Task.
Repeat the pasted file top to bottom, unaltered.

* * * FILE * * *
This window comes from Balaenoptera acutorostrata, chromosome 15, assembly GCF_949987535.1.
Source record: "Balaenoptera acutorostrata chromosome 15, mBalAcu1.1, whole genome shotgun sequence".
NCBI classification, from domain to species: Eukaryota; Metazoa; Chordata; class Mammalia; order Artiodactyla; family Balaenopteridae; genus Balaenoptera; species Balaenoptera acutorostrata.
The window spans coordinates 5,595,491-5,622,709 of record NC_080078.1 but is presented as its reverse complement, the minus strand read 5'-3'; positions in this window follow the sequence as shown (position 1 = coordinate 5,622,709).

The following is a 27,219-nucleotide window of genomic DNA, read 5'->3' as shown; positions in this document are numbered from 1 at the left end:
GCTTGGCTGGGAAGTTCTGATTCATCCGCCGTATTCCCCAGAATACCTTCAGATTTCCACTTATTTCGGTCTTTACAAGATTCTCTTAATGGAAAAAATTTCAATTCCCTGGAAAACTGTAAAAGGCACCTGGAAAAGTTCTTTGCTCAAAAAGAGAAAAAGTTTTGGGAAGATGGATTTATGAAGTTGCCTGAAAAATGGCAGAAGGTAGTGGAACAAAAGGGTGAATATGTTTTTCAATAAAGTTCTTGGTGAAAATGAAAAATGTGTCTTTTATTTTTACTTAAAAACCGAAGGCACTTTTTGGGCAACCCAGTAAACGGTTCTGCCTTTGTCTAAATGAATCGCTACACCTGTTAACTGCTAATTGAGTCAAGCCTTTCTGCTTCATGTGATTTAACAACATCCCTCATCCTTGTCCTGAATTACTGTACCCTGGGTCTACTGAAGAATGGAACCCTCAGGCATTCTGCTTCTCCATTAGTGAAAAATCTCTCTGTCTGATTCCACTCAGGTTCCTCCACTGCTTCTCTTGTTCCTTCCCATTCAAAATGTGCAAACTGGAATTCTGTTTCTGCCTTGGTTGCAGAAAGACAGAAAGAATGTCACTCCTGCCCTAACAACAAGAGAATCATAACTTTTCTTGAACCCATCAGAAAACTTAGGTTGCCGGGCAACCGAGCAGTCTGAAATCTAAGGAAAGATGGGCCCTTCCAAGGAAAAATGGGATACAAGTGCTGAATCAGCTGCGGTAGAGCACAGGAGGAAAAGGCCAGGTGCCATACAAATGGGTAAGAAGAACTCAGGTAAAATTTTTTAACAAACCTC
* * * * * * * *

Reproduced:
This window comes from Balaenoptera acutorostrata, chromosome 15, assembly GCF_949987535.1.
Source record: "Balaenoptera acutorostrata chromosome 15, mBalAcu1.1, whole genome shotgun sequence".
NCBI classification, from domain to species: Eukaryota; Metazoa; Chordata; class Mammalia; order Artiodactyla; family Balaenopteridae; genus Balaenoptera; species Balaenoptera acutorostrata.
The window spans coordinates 5,595,491-5,622,709 of record NC_080078.1 but is presented as its reverse complement, the minus strand read 5'-3'; positions in this window follow the sequence as shown (position 1 = coordinate 5,622,709).

The following is a 27,219-nucleotide window of genomic DNA, read 5'->3' as shown; positions in this document are numbered from 1 at the left end:
GCTTGGCTGGGAAGTTCTGATTCATCCGCCGTATTCCCCAGAATACCTTCAGATTTCCACTTATTTCGGTCTTTACAAGATTCTCTTAATGGAAAAAATTTCAATTCCCTGGAAAACTGTAAAAGGCACCTGGAAAAGTTCTTTGCTCAAAAAGAGAAAAAGTTTTGGGAAGATGGATTTATGAAGTTGCCTGAAAAATGGCAGAAGGTAGTGGAACAAAAGGGTGAATATGTTTTTCAATAAAGTTCTTGGTGAAAATGAAAAATGTGTCTTTTATTTTTACTTAAAAACCGAAGGCACTTTTTGGGCAACCCAGTAAACGGTTCTGCCTTTGTCTAAATGAATCGCTACACCTGTTAACTGCTAATTGAGTCAAGCCTTTCTGCTTCATGTGATTTAACAACATCCCTCATCCTTGTCCTGAATTACTGTACCCTGGGTCTACTGAAGAATGGAACCCTCAGGCATTCTGCTTCTCCATTAGTGAAAAATCTCTCTGTCTGATTCCACTCAGGTTCCTCCACTGCTTCTCTTGTTCCTTCCCATTCAAAATGTGCAAACTGGAATTCTGTTTCTGCCTTGGTTGCAGAAAGACAGAAAGAATGTCACTCCTGCCCTAACAACAAGAGAATCATAACTTTTCTTGAACCCATCAGAAAACTTAGGTTGCCGGGCAACCGAGCAGTCTGAAATCTAAGGAAAGATGGGCCCTTCCAAGGAAAAATGGGATACAAGTGCTGAATCAGCTGCGGTAGAGCACAGGAGGAAAAGGCCAGGTGCCATACAAATGGGTAAGAAGAACTCAGGTAAAATTTTTTAACAAACCTC